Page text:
Credit score, I just don't get it

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Ominan
 
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Credit score, I just don't get it

Postby Ominan » Tue Sep 23, 2014 3:42 pm

Hi,

So I'm kind of frustrated with the while credit score growing thing. Let me explain a bit of my story.

I come from Europe, landed a job in CA. I heard early on about credit score and how important it is in the US so I started to look asap in getting a credit card (needed one anyways). I see all these different offers online, those sweet miles and advantages, as I'm doing a lot of expenses for work (travel, hotels) I figured I'd be earning a lot and would be easy to land a credit card. Naive as I was, I go to citibank, discuss with one of the representative to get one of their top tier card and of course get rejected once the lady apply online for me: lack of credit history.

And there started the frustrating story, I applied to couple of basic credit cards, even while I make 6 figures, have no debts, have 2 european credit cards, have money on saving accounts: sorry sir you need more credit history to build your credit history. Infuriating.

I needed a credit card ASAP, as travelling with only debit card can cause problems at some hotels or car renting places. Finally, after spending times on forums and figuring out my battle plan, I apply for a secured credit card at BoA and get one with a whopping 1000$ of max spending on it. At least I got my foot in the door and I can add money to the card to increase its max value.

And now I started to look at my credit score evolution (I'm using credit karma). I started at 725 points and one year later I am at 723 points (actually 700, I lost 23 points because BoA issued me a new credit card and for some reason it closed the statement of my credit card at that time, at 50% utilisation, which made my score plummit, yay). So when is my score supposed to go up? I was told there would be "building". My statement are always around 10% of my credit card max or less (read on credit karma it was the best way), I always pay on time or even way in advance. I don't have any debts, bankruptcy or eviction.


I just don't get it.


PS: Sorry for my rant.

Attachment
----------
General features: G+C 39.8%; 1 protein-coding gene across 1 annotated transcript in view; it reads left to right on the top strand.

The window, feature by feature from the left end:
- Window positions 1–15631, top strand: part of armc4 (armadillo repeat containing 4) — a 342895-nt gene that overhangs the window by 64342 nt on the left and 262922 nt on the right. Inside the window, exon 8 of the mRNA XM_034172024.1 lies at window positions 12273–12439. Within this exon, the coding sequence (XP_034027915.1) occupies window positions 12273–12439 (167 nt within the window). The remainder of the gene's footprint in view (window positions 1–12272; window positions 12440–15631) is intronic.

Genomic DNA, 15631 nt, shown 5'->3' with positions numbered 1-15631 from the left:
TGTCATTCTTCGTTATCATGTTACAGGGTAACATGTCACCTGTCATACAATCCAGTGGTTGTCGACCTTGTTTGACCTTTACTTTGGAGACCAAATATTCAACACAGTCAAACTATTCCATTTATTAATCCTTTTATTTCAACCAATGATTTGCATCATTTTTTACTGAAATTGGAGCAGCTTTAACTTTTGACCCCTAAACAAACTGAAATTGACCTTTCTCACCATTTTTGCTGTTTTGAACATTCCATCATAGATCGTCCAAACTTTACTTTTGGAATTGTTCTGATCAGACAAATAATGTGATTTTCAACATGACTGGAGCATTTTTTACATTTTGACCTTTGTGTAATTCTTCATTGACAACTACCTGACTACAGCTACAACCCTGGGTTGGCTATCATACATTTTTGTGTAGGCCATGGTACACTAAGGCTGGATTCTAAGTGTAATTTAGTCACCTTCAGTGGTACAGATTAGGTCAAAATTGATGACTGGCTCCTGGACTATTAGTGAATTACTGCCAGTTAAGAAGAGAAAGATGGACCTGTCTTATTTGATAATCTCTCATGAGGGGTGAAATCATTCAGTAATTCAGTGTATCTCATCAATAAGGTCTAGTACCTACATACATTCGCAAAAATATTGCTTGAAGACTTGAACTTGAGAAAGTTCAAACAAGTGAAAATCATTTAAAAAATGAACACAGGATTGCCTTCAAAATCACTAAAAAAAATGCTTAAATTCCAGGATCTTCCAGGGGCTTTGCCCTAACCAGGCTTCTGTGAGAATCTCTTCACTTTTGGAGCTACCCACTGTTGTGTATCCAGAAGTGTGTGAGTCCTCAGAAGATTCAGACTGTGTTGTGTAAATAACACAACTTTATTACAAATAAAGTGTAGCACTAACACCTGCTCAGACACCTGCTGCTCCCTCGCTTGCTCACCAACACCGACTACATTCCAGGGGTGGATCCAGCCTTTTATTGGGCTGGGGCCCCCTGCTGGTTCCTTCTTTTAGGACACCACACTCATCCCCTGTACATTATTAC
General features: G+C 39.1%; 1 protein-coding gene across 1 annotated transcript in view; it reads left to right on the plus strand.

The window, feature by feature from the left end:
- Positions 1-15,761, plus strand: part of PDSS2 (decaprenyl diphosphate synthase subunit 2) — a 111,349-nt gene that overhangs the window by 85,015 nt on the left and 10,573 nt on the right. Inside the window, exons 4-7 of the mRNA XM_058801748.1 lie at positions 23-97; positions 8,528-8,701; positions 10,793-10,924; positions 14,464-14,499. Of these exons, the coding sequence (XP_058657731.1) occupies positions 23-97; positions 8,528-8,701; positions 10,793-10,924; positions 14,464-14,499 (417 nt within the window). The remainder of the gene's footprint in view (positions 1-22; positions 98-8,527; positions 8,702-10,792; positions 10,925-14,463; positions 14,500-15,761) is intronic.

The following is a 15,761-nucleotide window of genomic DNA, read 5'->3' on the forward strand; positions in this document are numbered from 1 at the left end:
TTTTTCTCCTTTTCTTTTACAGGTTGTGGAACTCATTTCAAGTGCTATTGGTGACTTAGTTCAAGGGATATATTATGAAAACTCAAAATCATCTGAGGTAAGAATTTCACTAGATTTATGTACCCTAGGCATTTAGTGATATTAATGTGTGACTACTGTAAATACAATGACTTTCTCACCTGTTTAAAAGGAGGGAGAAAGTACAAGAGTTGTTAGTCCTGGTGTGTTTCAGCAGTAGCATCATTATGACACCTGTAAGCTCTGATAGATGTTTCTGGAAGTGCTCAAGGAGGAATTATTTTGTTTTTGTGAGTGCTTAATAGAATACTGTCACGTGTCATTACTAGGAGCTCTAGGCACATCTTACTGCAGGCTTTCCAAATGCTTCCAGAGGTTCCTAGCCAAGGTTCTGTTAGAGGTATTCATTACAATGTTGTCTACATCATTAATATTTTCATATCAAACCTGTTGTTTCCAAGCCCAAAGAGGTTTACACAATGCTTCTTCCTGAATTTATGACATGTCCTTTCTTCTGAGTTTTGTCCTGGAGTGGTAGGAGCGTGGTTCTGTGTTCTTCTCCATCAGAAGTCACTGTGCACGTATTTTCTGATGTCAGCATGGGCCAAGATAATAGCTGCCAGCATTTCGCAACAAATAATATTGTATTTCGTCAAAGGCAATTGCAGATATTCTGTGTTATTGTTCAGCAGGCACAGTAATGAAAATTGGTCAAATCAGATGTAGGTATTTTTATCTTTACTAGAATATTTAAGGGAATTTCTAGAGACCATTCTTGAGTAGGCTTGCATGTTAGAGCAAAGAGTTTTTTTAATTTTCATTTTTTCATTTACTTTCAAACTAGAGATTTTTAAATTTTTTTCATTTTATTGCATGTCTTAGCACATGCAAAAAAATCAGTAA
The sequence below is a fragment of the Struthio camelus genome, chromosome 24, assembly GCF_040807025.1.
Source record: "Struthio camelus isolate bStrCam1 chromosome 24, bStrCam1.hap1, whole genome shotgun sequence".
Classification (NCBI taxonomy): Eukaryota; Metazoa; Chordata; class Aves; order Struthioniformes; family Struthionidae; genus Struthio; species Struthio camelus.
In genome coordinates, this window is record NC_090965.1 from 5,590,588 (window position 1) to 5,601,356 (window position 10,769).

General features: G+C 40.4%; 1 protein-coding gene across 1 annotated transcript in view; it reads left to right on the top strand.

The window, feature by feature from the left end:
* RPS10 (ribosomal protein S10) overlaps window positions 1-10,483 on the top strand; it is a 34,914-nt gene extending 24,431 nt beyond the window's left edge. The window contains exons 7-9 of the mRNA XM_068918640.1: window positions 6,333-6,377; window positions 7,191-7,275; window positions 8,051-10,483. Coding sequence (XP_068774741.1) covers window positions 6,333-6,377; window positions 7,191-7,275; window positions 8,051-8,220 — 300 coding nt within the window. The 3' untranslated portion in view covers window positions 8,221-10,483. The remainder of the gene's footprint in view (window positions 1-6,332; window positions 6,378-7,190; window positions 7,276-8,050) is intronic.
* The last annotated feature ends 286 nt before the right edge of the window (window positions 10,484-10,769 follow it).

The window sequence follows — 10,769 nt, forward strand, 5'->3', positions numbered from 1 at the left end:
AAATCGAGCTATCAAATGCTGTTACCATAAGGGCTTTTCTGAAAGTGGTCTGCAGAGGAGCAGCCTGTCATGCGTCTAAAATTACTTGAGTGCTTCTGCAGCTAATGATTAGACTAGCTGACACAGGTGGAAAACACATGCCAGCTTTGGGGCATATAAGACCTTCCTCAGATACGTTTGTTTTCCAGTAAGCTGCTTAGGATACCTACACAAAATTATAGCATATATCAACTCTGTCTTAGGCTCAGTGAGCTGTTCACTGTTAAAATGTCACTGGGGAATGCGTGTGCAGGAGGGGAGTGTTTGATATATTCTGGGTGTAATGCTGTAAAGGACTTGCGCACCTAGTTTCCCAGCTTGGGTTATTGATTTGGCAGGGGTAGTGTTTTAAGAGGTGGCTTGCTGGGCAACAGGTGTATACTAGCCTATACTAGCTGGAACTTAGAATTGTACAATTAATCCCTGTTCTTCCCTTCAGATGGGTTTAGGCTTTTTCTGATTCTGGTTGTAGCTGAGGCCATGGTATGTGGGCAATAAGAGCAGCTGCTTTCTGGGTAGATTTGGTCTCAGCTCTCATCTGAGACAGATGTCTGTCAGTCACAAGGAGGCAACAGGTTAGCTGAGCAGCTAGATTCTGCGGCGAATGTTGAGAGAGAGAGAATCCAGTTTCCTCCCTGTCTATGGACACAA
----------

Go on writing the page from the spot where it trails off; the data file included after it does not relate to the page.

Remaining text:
MemberSince99
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Postby MemberSince99 » Tue Sep 23, 2014 4:54 pm

It's just how it works here. Your European credit history means nothing here, just like our credit history here in the US means nothing in Europe. Getting a 1000 limit to start is pretty good here honestly.


Utilization can change every month when the bank reports to the credit bureaus here. There can also be mid cycle updates but generally think of it in terms of a monthly thing.


It takes time to build your score. 723, even 700 is pretty good. But it takes time, lots of time, and a thick file to build up to close to 800. There simply is no substitute for time and responsible behavior. So your only option is quite simply: patience.


That's how it is here. Maybe it's not what you are used to but that's how things roll here. Hope this helps you.

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PlyrStar93
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Postby PlyrStar93 » Tue Sep 23, 2014 4:56 pm

Pay bills on time, never late, keep your utilization low and basically that would be it.

When in some time you have a high utilization, just keep it low later on, and your score should raise over time. A "low" utilization should be very low, but greater than zero. You can realize this by paying before statement cuts, which is what you are doing, just need to keep a small amount owed and after statement you can pay that part off. Your 10% is good enough, though.

It does take time to increase your score, and it can be several months to years. It does factor Average Age of Account, so when that goes up it can benefit you. If you apply for new credit, then your AAoA can go down, new inquiries can be added, both lowering your score. However, getting new credit can add up your total available credit and thus potentially lowering utilization, which helps score.

So basically, you are on the right track already.
AAoA-longer is better
inquiries-fewer are better
utilization-lower is better, as long as >0
derogs-no derog marks is best